5 Factors That Affect How Often To Check Your Blood Sugar

The decision is ultimately up to you and your healthcare provider—but consider your medical history, changes, and medications.

If you have diabetes, you may need to test your blood sugar at home, but how often is enough? Well, it depends—mostly on your medication, you, and your healthcare provider.

The American Diabetes Association (ADA) recommended testing your blood sugar at least three times a day if you need multiple daily insulin injections. But for the rest of those with type 2 diabetes, testing frequency should be "dictated by the particular needs and goals of the patients," the ADA said.

That means that frequent testing is clearly necessary for some people with type 2 diabetes, but there is a little wiggle room for others. (All type 1 diabetics take multiple daily insulin injections and need to monitor blood sugar frequently.)

Some studies have suggested that frequent monitoring is not always helpful for people with type 2 diabetes, specifically to those who do not take insulin, according to the American Diabetes Association in May 2022. Your healthcare provider or diabetes educator can help you determine how often and when you should be testing.

How often you test depends on the following factors.

  • Medication: Some classes of oral drugs can cause hypoglycemia (low blood sugar), so you may need to test more often. "Generally, anyone who takes insulin should test several times a day, as well as individuals who take sulfonylureas or meglitinides," said Nadine Uplinger, a spokesperson for the American Association of Diabetes Educators and director of the Gutman Diabetes Institute at the Albert Einstein Healthcare Network in Philadelphia. Both sulfonylureas and meglitinides are types of medications used to lower blood glucose, according to the American Diabetes Association.
  • Changes: If you've just been diagnosed with diabetes, started on a new medication, added a new type of food, or recently changed some other factor (for example, you have gained or lost weight, or are exercising more or less often), then you should test more frequently. "Individuals who are changing their treatment regimen should test several times a day," Uplinger said.
  • Blood sugar at diagnosis: People who have high blood sugar levels when they're diagnosed will need to test more often as well. According to the American Diabetes Association, your blood sugar level before a meal should be in the range of 80 mg/dL to 130 mg/dL, and after a meal, it should be less than 180 mg/dL. A person whose sugars are in the 500s when they're first diagnosed will have to test more often than someone whose sugars were 180, said Diana Berger, MD, a diabetes medical specialist at the Diabetes Prevention and Control Program at the New York City Department of Health and Mental Hygiene.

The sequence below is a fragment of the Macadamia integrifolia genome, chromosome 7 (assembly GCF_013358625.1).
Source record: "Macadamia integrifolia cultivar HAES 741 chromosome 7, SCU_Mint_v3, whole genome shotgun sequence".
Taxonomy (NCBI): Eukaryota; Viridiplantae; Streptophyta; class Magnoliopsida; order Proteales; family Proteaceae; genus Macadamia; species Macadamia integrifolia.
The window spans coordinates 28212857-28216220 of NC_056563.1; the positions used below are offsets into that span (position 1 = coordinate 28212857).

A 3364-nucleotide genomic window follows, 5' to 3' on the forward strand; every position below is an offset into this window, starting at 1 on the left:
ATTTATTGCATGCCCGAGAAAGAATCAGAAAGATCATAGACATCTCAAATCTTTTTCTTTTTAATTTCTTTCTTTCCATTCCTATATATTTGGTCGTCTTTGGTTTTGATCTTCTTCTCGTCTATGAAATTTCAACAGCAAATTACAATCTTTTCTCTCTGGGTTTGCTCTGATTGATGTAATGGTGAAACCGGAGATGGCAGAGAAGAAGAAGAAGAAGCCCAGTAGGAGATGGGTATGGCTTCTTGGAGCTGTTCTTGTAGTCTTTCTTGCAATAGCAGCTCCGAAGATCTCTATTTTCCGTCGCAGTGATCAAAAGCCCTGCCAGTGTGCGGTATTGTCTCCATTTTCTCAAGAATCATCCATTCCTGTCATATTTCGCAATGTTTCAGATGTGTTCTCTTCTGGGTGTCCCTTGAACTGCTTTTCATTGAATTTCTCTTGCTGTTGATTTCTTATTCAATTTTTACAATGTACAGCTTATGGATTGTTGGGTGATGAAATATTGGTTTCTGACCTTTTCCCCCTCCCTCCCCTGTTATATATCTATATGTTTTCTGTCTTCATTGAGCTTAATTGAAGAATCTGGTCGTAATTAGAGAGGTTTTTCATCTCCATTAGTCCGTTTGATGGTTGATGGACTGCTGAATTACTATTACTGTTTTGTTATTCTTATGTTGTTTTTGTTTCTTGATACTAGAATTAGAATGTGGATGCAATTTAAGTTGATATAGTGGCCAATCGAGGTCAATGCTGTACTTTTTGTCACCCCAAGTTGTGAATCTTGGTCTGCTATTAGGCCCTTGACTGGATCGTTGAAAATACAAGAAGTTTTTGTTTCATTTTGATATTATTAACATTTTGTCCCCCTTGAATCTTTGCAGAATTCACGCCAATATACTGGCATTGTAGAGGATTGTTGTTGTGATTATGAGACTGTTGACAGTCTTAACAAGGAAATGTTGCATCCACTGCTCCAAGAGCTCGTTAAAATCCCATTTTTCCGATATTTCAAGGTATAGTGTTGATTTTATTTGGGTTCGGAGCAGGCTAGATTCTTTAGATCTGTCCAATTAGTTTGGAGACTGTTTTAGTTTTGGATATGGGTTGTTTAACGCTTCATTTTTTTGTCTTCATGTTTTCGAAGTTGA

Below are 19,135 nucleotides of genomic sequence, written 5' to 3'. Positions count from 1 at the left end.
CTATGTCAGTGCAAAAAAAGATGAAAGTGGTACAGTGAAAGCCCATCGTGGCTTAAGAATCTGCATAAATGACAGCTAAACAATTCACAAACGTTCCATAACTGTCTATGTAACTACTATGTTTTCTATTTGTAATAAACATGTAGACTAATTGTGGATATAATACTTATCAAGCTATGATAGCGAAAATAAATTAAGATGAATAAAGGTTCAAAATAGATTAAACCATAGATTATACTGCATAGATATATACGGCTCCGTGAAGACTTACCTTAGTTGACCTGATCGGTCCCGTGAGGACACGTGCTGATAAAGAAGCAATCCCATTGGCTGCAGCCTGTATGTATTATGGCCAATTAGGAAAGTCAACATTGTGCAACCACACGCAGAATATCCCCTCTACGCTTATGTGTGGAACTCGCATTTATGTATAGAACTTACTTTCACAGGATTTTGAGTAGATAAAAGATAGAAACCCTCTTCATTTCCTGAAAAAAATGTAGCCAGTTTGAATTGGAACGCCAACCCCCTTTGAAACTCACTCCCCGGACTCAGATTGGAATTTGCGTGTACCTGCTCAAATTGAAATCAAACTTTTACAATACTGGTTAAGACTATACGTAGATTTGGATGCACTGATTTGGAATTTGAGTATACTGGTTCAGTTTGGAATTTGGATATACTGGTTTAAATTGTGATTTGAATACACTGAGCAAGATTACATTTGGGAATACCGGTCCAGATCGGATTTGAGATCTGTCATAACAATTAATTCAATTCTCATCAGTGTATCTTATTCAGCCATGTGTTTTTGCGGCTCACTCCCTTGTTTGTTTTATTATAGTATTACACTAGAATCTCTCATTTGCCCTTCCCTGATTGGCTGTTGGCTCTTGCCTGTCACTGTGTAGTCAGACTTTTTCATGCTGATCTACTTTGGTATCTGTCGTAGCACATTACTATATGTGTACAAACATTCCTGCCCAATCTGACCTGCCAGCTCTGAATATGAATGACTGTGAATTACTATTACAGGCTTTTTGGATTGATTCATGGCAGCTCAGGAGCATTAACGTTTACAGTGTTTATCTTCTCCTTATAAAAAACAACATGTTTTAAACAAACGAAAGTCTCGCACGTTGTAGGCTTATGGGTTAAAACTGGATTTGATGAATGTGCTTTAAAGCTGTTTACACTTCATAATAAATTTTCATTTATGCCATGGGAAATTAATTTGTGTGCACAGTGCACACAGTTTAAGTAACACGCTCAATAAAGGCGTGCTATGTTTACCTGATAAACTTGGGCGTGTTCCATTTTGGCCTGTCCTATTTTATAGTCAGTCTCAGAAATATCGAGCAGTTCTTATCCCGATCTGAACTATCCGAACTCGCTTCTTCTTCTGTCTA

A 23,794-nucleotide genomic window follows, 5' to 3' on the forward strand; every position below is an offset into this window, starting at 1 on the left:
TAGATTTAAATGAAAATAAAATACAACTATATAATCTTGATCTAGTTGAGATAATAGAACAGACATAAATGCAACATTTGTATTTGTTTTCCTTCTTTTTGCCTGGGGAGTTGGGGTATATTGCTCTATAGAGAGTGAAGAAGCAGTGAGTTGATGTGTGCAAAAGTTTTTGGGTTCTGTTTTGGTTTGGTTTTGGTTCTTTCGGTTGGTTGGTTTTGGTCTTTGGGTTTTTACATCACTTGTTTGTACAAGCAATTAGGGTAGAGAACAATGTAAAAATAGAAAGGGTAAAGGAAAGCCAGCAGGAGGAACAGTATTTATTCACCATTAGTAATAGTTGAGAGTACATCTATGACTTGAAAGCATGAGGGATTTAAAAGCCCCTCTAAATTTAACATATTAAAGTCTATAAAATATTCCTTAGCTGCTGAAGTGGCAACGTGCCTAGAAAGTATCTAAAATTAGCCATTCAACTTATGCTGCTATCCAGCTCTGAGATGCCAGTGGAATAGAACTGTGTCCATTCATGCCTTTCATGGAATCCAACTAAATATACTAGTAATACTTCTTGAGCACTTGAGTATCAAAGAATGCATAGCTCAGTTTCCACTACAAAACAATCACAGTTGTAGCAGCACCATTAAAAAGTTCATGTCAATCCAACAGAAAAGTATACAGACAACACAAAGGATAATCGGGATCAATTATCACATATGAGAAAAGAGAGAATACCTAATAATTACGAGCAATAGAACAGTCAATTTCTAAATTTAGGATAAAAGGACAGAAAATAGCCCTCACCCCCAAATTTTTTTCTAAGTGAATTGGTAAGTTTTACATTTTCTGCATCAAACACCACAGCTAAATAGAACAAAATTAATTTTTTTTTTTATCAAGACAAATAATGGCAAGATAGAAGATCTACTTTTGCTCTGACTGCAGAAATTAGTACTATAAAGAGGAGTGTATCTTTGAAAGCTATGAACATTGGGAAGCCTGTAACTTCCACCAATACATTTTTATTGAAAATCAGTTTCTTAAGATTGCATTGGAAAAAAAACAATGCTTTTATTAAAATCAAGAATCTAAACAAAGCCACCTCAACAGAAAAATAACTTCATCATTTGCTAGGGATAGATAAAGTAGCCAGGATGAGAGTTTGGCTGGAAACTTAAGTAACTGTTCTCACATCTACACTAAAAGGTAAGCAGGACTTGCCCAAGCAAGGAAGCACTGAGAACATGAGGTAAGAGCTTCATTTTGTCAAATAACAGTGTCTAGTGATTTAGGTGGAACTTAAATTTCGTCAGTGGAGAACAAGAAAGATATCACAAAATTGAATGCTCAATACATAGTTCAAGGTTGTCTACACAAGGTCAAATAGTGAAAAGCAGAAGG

• History of blood-sugar control: The American Diabetes Association recommended that patients who are meeting treatment goals get hemoglobin A1C tests at least twice a year at their healthcare provider's office. For patients whose therapy has changed or who are not meeting treatment goals, the ADA recommended hemoglobin A1C testing more often. If the hemoglobin A1C test result is less than 7%, suggesting relatively good long-term blood-sugar control, you may be able to test your blood sugar less often (if you're not on insulin). Many healthcare providers recommend testing twice a day at varying times, such as before and after breakfast, lunch, and dinner, or at bedtime. "Two tests a day over the course of a month can really characterize the glucose profile of a patient," said Stuart Weiss, MD, an endocrinologist at New York University School of Medicine.
  • What you can afford: You can usually get a blood glucose monitor for free or insurance may cover it. It's the strips that can be expensive, even when covered by insurance. Don't hesitate to tell your healthcare provider if you can't afford frequent testing. If you're not on insulin or other medication, you may be able to use "block testing," in which you test blood sugar four or more times a day, one day each week (or some other pattern to get a "snapshot" of daily blood sugar), and then discuss the results with your healthcare provider. Just be careful not to "game" the results by changing what you do on those days or times when you are testing. Don't deceive yourself by taking more care with exercise, diet, and medication on the day you're going to do all the monitoring. For example, if you go out to dinner for your anniversary and have a piece of cake, that's a great day to check your blood sugar to see how much you can get away with.
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